Famously known as "The Hammersmith Ramones," the Lurkers never gained much respect during the "good old days" of '77 that everybody goes on about so much...and while the above-mentioned tagline certainly serves as a handy descriptor, it doesn't really do them justice, either. The band always had so much more up its sleeve, even if it didn't arrive dressed up in the usual musical niceties.
The early albums, FULHAM FALLOUT (1978) and GOD'S LONELY MEN (1979) are well worth investigating, along with those classic early singles, plus the 21-track Captain Oi! CD, BBC SESSIONS...which crackles with a loud, proud and unapologetic energy that should make many a pretender think twice. It's the reason why I started playing "Ain't Got A Clue" in my solo shows, which is only one of many reasons why it's my favorite.
In that spirit, here comes a blast from my Aladdin's Archival Cave, an August 2006 email chat with Arturo Bassick, who was there at the start, and leads the current lineup today. He's branched out into writing, as well, with his own memoir in FAT BLOKE THIN BOOK...and former drummer Peter "Manic Esso" Haynes is right behind with GOD'S LONELY MEN (which we'll cover in due course). Without further ado, here's Round One of my chat with Arturo.
CHAIRMAN RALPH (CR): Who would point to as your chief inspirations?
ARTURO BASSICK (AB): Well, all music, really: from music hall stuff that my dad would sing around the house back in the '50s...to cowboy music my eldest brother used to listen to...then my sisters playing the popular records of the early '60s and then me listening to all the early '70s rock stuff. Punk rock was just another logical continuation of where rock music was going,
My chief inspiration was Alvin Lee, of Ten Years After, and Johhny Winter. They were my guitar heroes when I was 16, 17 but I think you get inspired by all sorts of types of music, it all seeps into the mix somehow.
CR: Which venues were “most happening” when punk rock started, and why? Which ones were good for you to play, particularly?
AB: Well, the Roxy Club, of course -- then the Vortex, the Red Cow (Hammersmith), the Nashvile West (Kensington), and the Hope and Anchor in Islington. All of these venues were good to play 'coz it was exciting times and I was really new to playing live as the Lurkers were the first band I ever played with.
CR: Judging by the press clippings that I've seen, the Lurkers didn't seem to get a lot of respect at the time...is it because the press focused on those deemed to be “the heavies” (Clash, Jam, Sex Pistols) at everyone else's expense? Or was some other agenda going on (especially since many of the folks writing back then seem to be pulling similar pranks today)?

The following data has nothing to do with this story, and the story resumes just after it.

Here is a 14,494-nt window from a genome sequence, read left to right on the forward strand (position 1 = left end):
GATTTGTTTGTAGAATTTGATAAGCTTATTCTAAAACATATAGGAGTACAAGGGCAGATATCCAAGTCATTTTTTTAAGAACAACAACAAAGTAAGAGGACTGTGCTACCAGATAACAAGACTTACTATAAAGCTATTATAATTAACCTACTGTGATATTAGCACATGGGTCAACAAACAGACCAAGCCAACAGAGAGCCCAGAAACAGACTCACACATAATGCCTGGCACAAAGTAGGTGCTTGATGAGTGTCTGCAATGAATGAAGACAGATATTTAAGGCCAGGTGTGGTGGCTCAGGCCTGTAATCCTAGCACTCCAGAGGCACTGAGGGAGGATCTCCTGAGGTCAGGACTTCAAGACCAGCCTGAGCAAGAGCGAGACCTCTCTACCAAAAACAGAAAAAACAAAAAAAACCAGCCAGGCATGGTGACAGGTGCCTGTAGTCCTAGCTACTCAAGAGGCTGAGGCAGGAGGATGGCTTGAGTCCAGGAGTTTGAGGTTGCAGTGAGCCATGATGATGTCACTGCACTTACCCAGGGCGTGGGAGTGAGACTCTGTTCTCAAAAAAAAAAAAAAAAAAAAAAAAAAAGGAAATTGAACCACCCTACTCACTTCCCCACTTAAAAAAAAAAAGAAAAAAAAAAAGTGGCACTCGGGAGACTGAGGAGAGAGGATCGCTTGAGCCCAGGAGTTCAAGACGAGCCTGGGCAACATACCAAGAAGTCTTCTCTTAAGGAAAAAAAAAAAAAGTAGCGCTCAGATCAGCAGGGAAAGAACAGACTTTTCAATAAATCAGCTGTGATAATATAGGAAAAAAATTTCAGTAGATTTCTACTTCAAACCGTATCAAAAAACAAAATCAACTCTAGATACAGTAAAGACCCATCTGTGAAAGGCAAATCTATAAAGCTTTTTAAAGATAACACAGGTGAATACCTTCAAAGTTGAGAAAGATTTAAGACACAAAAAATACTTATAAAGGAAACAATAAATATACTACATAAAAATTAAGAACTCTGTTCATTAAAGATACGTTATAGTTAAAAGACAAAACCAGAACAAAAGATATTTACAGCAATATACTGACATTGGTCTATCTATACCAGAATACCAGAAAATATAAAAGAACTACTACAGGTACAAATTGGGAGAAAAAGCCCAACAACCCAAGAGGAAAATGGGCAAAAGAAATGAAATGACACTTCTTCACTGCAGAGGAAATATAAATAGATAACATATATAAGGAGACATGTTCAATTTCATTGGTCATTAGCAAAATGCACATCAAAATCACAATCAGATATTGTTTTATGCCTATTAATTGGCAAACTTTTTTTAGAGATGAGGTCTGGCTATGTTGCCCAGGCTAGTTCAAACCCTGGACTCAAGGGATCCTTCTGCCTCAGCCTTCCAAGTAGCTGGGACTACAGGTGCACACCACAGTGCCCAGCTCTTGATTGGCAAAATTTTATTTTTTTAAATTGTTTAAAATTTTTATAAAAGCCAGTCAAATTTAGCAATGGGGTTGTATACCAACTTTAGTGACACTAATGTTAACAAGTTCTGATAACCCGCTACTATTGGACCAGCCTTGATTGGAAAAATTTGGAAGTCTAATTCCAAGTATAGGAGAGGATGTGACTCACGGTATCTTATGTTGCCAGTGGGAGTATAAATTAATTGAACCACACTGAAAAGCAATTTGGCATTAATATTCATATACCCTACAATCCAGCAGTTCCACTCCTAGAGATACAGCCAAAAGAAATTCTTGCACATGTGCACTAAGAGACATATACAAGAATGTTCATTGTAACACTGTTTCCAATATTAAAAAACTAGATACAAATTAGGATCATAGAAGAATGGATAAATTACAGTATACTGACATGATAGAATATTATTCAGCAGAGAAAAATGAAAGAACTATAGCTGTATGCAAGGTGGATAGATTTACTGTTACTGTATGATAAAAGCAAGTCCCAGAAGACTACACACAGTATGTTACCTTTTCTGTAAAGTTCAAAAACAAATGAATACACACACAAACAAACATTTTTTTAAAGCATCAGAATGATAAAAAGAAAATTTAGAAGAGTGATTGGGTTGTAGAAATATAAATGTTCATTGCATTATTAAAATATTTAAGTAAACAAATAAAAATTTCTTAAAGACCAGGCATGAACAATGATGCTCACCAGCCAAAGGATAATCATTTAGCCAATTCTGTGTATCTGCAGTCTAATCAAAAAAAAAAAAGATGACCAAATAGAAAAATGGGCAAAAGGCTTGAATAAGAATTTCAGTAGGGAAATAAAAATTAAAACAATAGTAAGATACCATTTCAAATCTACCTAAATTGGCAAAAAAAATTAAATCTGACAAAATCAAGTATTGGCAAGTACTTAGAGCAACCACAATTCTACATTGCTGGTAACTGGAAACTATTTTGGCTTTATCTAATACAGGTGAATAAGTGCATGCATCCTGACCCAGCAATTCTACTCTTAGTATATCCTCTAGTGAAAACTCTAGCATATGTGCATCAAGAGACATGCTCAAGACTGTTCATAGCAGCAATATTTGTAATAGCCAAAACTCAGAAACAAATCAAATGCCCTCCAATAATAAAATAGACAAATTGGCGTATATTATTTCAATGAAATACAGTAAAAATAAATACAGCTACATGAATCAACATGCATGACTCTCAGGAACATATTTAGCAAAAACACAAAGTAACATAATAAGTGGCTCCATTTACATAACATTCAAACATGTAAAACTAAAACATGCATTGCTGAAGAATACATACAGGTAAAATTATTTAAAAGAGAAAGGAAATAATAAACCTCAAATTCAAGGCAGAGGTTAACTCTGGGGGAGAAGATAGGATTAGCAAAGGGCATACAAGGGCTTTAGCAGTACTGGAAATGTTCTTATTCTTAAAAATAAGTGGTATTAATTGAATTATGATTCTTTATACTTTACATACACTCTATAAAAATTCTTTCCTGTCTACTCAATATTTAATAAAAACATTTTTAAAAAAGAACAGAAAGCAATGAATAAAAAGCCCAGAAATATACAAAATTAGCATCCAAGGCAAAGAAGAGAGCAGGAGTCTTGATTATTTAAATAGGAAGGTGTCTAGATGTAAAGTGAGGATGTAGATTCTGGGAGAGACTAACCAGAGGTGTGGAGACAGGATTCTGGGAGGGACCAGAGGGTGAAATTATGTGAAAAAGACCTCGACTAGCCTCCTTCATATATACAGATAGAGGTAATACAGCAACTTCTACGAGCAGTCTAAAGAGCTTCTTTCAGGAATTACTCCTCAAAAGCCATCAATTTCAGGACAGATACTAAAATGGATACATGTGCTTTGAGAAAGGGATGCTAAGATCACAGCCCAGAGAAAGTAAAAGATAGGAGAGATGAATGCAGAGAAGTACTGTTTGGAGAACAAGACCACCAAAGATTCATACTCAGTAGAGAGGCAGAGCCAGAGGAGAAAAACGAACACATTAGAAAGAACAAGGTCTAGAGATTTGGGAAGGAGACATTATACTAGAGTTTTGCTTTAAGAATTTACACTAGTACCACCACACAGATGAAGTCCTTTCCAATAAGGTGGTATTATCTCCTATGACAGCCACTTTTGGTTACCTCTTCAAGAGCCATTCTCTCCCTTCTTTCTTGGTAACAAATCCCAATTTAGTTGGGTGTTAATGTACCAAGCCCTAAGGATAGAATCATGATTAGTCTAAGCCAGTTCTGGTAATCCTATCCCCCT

AB: Yeah, well, there was a lot of snobbery in the middle class-run music press. You had to be in with them, which we weren't, we didn't like them and we weren't gonna kiss arse personally or via press agents, so we had the piss taken out of us. But you see. we were a real band of mates, unmanufactured. This meant a lot to the real fans we had, even though we realised, even then, that 'coz we weren't playing the insincere rock 'n' roll games that a lot of the bigger bands were [playing], we were probably cutting our own throats commercially. At least we were not fakes.
CR: Do you feel there's more of a connection between the pub and early punk scenes than folks want to admit, given that entities like the Albion agency were significant players, in terms of getting gigs for bands? What's your take on this?
AB: There was definitely a big connection between the two. Lots of people who saw the early pub rock bands like the Kursaal Flyers, Deaf School, [Eddie &] the Hot Rods, Tyla Gang, et cetera, got into punk and liked seeing it at the same venues [that] they'd been going to for ages. Lots of us didn't like going to really big gigs. We loved the pub scene and I still think it's the best enviroment [in which] to play or see bands, to this day.
CR: What were own impressions of the Clash, as people, and musicians, from your encounters with them? Are there any that stand out as memorable?
AB: I never met the Clash.
At first I loved them, but I agree that when they signed to CBS it was like a kick in the teeth for the so-called DIY ethic...but, really, most bands were no different to the people they admired musically. They wanted to be big rock stars and make loads of money and they would lie cheat, sell their grannies for fame and fortune, but what struck me most about the Clash – say, over the Pistols -- they took themselves so seriously. All that Brigade Rosse, “Spanish Bombs,” rebel chic stuff was fake bullshit, but they made great music, looked good, and really that's all most people want, a fantasy to take them out of their dull lives...someone to hero worship.
The Clash were a good case of fantastic marketing. They were put together very much like the Monkees, were given free clothes to wear from their manager's friend's boutique, and told what kind of lyrics to write. I know this through a very close friend of Joe Strummer's who used to hang around with them when they were called the Weak Heartdrops. The songs were love songs...nothing to do with political stuff at all, it was all a cynical move to get attention and make a name. Well, it worked, but it wasn't sincere.